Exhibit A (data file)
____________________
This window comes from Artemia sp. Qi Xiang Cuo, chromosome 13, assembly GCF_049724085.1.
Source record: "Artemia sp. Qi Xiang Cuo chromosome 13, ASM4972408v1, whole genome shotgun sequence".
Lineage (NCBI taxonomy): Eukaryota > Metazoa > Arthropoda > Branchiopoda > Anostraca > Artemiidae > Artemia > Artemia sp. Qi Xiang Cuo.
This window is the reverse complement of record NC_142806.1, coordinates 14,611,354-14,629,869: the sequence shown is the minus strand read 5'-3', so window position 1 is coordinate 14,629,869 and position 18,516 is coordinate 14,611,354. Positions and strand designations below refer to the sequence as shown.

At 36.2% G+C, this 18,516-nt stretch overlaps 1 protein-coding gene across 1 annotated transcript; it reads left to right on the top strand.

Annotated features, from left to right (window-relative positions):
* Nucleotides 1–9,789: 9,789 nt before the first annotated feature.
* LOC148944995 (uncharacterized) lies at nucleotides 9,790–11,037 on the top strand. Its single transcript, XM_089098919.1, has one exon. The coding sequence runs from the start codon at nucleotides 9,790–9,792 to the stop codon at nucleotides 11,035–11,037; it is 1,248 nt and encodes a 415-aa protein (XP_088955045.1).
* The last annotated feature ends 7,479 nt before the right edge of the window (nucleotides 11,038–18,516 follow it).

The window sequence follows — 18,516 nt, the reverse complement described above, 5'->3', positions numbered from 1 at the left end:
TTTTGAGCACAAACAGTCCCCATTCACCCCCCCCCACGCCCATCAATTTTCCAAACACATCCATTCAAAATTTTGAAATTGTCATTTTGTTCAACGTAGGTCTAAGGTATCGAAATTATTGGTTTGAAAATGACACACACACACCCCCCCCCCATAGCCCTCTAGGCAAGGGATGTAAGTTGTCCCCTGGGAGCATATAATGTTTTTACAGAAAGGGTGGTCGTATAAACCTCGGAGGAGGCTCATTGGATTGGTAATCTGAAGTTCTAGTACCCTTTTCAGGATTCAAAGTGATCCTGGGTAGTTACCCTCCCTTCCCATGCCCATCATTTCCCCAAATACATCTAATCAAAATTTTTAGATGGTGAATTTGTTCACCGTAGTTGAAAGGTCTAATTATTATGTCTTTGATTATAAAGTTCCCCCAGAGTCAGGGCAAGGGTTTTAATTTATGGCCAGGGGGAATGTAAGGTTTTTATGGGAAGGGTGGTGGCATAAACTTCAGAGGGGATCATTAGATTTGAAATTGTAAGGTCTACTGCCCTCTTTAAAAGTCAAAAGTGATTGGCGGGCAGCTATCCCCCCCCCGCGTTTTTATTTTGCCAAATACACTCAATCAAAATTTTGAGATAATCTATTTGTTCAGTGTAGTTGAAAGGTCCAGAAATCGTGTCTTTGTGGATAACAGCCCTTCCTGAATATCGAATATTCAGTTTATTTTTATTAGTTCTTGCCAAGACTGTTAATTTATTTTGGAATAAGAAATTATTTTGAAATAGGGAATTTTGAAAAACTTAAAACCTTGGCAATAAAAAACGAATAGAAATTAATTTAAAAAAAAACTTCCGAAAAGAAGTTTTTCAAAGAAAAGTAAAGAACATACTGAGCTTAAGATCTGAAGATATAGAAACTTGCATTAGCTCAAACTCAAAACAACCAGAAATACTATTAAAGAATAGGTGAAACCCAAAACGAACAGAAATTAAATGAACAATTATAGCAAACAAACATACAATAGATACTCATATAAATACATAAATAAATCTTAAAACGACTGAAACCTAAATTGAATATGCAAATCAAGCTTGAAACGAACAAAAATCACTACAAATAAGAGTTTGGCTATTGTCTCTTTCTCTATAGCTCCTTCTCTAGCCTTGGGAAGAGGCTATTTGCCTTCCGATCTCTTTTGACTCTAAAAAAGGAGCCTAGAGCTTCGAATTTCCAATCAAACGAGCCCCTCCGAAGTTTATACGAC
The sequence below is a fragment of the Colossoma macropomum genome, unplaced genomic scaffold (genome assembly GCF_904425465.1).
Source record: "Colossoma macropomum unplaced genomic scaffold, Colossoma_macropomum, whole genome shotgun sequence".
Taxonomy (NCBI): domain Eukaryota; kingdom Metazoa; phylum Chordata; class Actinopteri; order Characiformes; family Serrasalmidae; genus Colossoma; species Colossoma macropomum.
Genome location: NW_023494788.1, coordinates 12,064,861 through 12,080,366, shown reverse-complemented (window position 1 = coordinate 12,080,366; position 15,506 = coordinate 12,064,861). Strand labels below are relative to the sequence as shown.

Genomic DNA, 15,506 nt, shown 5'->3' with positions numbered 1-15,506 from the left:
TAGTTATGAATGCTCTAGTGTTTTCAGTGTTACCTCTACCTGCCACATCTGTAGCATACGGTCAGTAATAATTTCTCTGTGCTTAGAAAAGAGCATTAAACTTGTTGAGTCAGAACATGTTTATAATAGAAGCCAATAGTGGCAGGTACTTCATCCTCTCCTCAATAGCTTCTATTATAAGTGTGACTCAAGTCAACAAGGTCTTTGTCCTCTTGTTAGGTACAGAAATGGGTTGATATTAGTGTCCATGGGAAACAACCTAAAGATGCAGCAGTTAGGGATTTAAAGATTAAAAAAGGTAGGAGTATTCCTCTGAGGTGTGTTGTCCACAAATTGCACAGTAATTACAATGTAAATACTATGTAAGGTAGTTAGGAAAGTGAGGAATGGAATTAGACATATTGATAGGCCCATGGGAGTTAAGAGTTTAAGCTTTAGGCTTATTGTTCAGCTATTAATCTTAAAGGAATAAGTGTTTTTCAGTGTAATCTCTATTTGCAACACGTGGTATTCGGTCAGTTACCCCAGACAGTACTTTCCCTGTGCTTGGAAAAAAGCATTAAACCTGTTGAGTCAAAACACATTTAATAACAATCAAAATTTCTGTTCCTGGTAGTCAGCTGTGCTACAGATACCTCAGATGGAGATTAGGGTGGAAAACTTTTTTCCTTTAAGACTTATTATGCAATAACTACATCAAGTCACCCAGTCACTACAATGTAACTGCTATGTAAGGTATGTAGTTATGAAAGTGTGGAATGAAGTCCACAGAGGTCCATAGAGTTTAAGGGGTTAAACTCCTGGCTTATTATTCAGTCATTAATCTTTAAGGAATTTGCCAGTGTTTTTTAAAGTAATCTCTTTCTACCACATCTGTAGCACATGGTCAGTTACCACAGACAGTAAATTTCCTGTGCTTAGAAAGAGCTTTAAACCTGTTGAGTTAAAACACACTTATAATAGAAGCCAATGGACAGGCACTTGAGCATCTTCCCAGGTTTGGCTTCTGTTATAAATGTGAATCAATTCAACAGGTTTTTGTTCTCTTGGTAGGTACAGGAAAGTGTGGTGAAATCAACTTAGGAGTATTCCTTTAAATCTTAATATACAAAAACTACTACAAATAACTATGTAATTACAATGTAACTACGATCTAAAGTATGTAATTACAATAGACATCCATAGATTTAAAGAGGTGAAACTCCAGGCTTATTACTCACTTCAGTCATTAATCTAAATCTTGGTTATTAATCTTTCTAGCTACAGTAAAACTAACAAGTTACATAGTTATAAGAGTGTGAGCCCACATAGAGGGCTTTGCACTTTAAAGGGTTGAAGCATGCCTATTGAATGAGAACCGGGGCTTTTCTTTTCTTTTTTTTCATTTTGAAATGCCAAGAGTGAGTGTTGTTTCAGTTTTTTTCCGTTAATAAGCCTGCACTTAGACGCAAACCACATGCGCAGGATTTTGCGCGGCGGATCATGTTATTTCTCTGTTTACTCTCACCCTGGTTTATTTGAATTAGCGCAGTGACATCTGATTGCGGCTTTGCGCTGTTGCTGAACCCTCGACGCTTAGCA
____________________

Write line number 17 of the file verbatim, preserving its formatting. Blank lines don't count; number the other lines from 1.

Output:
TAGTTATGAATGCTCTAGTGTTTTCAGTGTTACCTCTACCTGCCACATCTGTAGCATACGGTCAGTAATAATTTCTCTGTGCTTAGAAAAGAGCATTAAACTTGTTGAGTCAGAACATGTTTATAATAGAAGCCAATAGTGGCAGGTACTTCATCCTCTCCTCAATAGCTTCTATTATAAGTGTGACTCAAGTCAACAAGGTCTTTGTCCTCTTGTTAGGTACAGAAATGGGTTGATATTAGTGTCCATGGGAAACAACCTAAAGATGCAGCAGTTAGGGATTTAAAGATTAAAAAAGGTAGGAGTATTCCTCTGAGGTGTGTTGTCCACAAATTGCACAGTAATTACAATGTAAATACTATGTAAGGTAGTTAGGAAAGTGAGGAATGGAATTAGACATATTGATAGGCCCATGGGAGTTAAGAGTTTAAGCTTTAGGCTTATTGTTCAGCTATTAATCTTAAAGGAATAAGTGTTTTTCAGTGTAATCTCTATTTGCAACACGTGGTATTCGGTCAGTTACCCCAGACAGTACTTTCCCTGTGCTTGGAAAAAAGCATTAAACCTGTTGAGTCAAAACACATTTAATAACAATCAAAATTTCTGTTCCTGGTAGTCAGCTGTGCTACAGATACCTCAGATGGAGATTAGGGTGGAAAACTTTTTTCCTTTAAGACTTATTATGCAATAACTACATCAAGTCACCCAGTCACTACAATGTAACTGCTATGTAAGGTATGTAGTTATGAAAGTGTGGAATGAAGTCCACAGAGGTCCATAGAGTTTAAGGGGTTAAACTCCTGGCTTATTATTCAGTCATTAATCTTTAAGGAATTTGCCAGTGTTTTTTAAAGTAATCTCTTTCTACCACATCTGTAGCACATGGTCAGTTACCACAGACAGTAAATTTCCTGTGCTTAGAAAGAGCTTTAAACCTGTTGAGTTAAAACACACTTATAATAGAAGCCAATGGACAGGCACTTGAGCATCTTCCCAGGTTTGGCTTCTGTTATAAATGTGAATCAATTCAACAGGTTTTTGTTCTCTTGGTAGGTACAGGAAAGTGTGGTGAAATCAACTTAGGAGTATTCCTTTAAATCTTAATATACAAAAACTACTACAAATAACTATGTAATTACAATGTAACTACGATCTAAAGTATGTAATTACAATAGACATCCATAGATTTAAAGAGGTGAAACTCCAGGCTTATTACTCACTTCAGTCATTAATCTAAATCTTGGTTATTAATCTTTCTAGCTACAGTAAAACTAACAAGTTACATAGTTATAAGAGTGTGAGCCCACATAGAGGGCTTTGCACTTTAAAGGGTTGAAGCATGCCTATTGAATGAGAACCGGGGCTTTTCTTTTCTTTTTTTTCATTTTGAAATGCCAAGAGTGAGTGTTGTTTCAGTTTTTTTCCGTTAATAAGCCTGCACTTAGACGCAAACCACATGCGCAGGATTTTGCGCGGCGGATCATGTTATTTCTCTGTTTACTCTCACCCTGGTTTATTTGAATTAGCGCAGTGACATCTGATTGCGGCTTTGCGCTGTTGCTGAACCCTCGACGCTTAGCA